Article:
By Zoe Yabrove
By Bree Davies
By Byron Graham
By Susan Froyd
By Josiah M. Hesse
By Bree Davies
By Susan Froyd
By Kate Gibbons
Quick--name three women artists from Latin America.
Well, there's Frida Kahlo, of course, and then there's, uh...er.... That most of us know so little about the art of our neighbors to the south makes a point about how art appreciation in this country can be xenophobic--that is, when it's not being Eurocentric. That this oversight is a particularly egregious one is made clear by the genuinely spectacular exhibition Latin American Women Artists 1915-1995, currently presented in a display splitting 100 works between two venues--the Denver Art Museum and the Museo de las Americas.
As one could expect, Kahlo is the hook that show organizer Geraldine Biller uses. The famous mid-twentieth-century Mexican surrealist is seen at both the museum and the Museo. Biller, a guest curator for the traveling exhibit's originating institution, the Milwaukee Art Museum, brings an astounding breadth of knowledge and passionate interest to her topic. Among her most interesting observations: Kahlo's worldwide fame is very recent--and first developed, ironically, on this side of the border.
By the 1970s, Kahlo was an artist ripe for rediscovery. First of all, her work was already in some museum collections, owing mostly to the power of her celebrated artist husband, Mexican muralist and Marxist Diego Rivera, but also as the result of early support she received from surrealist proselytizer Andre Breton. And aside from the fact that she was already dead and had led a tragic life filled with struggle--two factors that seem too often to be the prerequisites for famous-artist status--Kahlo was a woman and a Latin American.
Thus, in addition to satisfying the romantic demands of the artist's biography, Kahlo also satisfied the political necessities of the time. Pressure was then being placed on art institutions to present more than just the work of white men. And Kahlo's paintings addressed her physical and psychic suffering, a perfect fit with the autobiographical themes being presented by feminist artists in the United States at the time. This confluence of factors has combined to make Kahlo--alone among Latin American artists--a household name in the world of contemporary art.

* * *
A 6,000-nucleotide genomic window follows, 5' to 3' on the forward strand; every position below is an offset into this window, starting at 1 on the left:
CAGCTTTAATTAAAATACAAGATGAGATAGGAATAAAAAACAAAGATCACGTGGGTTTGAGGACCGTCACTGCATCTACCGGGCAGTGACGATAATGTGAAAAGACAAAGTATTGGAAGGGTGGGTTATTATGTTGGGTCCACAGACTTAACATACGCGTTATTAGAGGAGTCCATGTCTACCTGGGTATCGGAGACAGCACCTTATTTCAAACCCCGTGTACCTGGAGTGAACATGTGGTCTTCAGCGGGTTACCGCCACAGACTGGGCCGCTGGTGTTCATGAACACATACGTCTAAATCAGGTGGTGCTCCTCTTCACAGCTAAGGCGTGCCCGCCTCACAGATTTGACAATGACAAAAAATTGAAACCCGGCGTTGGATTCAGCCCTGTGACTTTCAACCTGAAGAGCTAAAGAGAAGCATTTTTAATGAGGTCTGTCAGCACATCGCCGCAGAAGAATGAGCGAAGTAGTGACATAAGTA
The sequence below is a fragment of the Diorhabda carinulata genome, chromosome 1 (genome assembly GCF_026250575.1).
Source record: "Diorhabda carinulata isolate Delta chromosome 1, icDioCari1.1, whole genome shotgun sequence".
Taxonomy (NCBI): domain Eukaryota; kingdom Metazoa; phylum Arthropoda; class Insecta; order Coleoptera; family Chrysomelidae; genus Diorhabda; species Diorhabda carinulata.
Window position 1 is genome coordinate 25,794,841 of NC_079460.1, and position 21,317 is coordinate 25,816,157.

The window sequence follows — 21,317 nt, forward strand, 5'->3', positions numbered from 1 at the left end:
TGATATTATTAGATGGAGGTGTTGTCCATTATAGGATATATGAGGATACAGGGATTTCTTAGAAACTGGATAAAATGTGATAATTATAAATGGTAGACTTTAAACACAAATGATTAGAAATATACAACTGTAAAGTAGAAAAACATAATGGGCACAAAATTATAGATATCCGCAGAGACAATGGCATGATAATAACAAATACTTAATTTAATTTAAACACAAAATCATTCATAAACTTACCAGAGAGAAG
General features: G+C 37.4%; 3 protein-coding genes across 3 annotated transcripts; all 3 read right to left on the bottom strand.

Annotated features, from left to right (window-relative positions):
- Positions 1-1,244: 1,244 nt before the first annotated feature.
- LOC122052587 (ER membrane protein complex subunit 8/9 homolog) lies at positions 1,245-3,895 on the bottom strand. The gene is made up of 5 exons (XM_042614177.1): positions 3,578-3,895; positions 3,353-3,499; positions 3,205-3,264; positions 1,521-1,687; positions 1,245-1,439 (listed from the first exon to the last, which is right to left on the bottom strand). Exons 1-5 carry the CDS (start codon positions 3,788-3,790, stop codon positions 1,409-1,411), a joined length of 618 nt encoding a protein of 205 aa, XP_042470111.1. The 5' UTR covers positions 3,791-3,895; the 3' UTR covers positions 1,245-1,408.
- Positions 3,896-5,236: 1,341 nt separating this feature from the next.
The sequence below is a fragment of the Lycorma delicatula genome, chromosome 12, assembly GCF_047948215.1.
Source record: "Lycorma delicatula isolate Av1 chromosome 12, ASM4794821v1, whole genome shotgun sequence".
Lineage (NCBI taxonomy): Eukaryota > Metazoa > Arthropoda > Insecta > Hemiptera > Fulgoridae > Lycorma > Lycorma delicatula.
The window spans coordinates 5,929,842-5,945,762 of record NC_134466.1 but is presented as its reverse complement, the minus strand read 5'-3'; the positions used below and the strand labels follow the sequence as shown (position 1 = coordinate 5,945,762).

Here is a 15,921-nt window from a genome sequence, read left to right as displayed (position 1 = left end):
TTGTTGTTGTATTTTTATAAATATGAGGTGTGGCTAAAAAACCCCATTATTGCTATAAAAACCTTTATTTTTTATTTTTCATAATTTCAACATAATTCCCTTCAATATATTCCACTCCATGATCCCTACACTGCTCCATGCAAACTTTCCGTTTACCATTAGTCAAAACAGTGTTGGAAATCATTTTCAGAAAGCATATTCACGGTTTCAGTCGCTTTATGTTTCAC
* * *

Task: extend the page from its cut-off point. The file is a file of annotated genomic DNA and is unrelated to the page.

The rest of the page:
Included in this show is a 1936 oil and tempera on metal panel by Kahlo titled "Mis Abuelos, Mis Padres y Yo (Arbol Genealogico)." It's a creepy cartoon of her family tree that she has conceived as a retablo, a kind of traditional sacred Catholic painting prevalent in Mexico for centuries. Kahlo's version of a religious folk painting features the tortured compositions and discontinuity of scale that are her hallmarks. More closely related to the densely composed and richly detailed pictures of her husband, Rivera, is the frequently illustrated 1938 oil on masonite masterpiece "Autorretrato con Mono." The subject of this small yet powerful painting is Kahlo herself, seen in a jungle setting with a monkey on her back.
Curator Biller views Kahlo's work as part of a broad surrealist movement in 1930s-to-1950s Mexico that included other women painters such as Leonora Carrington and Remedios Varo. Both of these internationally respected artists were concerned with rendering a dreamy state while utilizing a traditional approach to painterly technique. Also, both Carrington and Varo were immigrants from Europe.
Carrington studied in Italy and France and worked with Modernist painter Amedee Ozenfant in her native England before coming to Mexico in 1942 to escape World War II. And like Kahlo, Carrington enjoyed the early and continued support of Breton. In a 1947 oil on canvas, "The Temptation of Saint Anthony," the influence of Flemish medieval painting, which Carrington had been exposed to when she was a schoolgirl in Florence, is easy to see. But Carrington adds to the tradition by subtly introducing fantastic elements, such as the three faces she's given the saint.
Varo, who was born in Spain, studied at the San Fernando Academy in Madrid in the 1930s, becoming one of that institution's first female students. In the late '30s she went to Paris, where she became involved with the surrealist movement. Fleeing war-torn Europe in 1941, she settled in Mexico City. Later Varo became involved with many other exiled artists, including Carrington, who became her close friend. The exquisite "El Flautista," a 1955 oil on masonite, has a bejeweled quality created by the inclusion of inlaid mother of pearl and the use of metallic paints. And although rocks float through the air and a ruined tower has been "restored" with mechanically drawn lines, Varo's effect is more clearly associated with magic realism than with surrealism.
The social realism associated with the Mexican mural tradition is the chief concern of two other artists active at mid-century in Mexico City: the native-born Mar’a Izquierdo, and Olga Costa, who emigrated from Germany as a child. Both attended the School of the Plastic Arts (Izquierdo in the 1930s, Costa in the 1940s) at a time when the faculty included renowned artists Rivera, Rufino Tamayo and Carlos Merida. Izquierdo's 1943 oil on canvas "Altar de Dolores" is a vibrantly colored view of a home altar set for Good Friday. The still life has a flattened perspective, and the objects depicted have been executed in a conventionalized, cartoon-like way. Costa takes a distinctly different approach. Her colors are toned way down in an oil on canvas from 1950, "Nina Con Sandalias." A little girl, full and fleshy in a pink dress, sits in a luxurious garden and shows off her new gray sandals.
Find everything you're looking for in your city
Find the best happy hour deals in your city
Get today's exclusive deals at savings of anywhere from 50-90%
Check out the hottest list of places and things to do around your city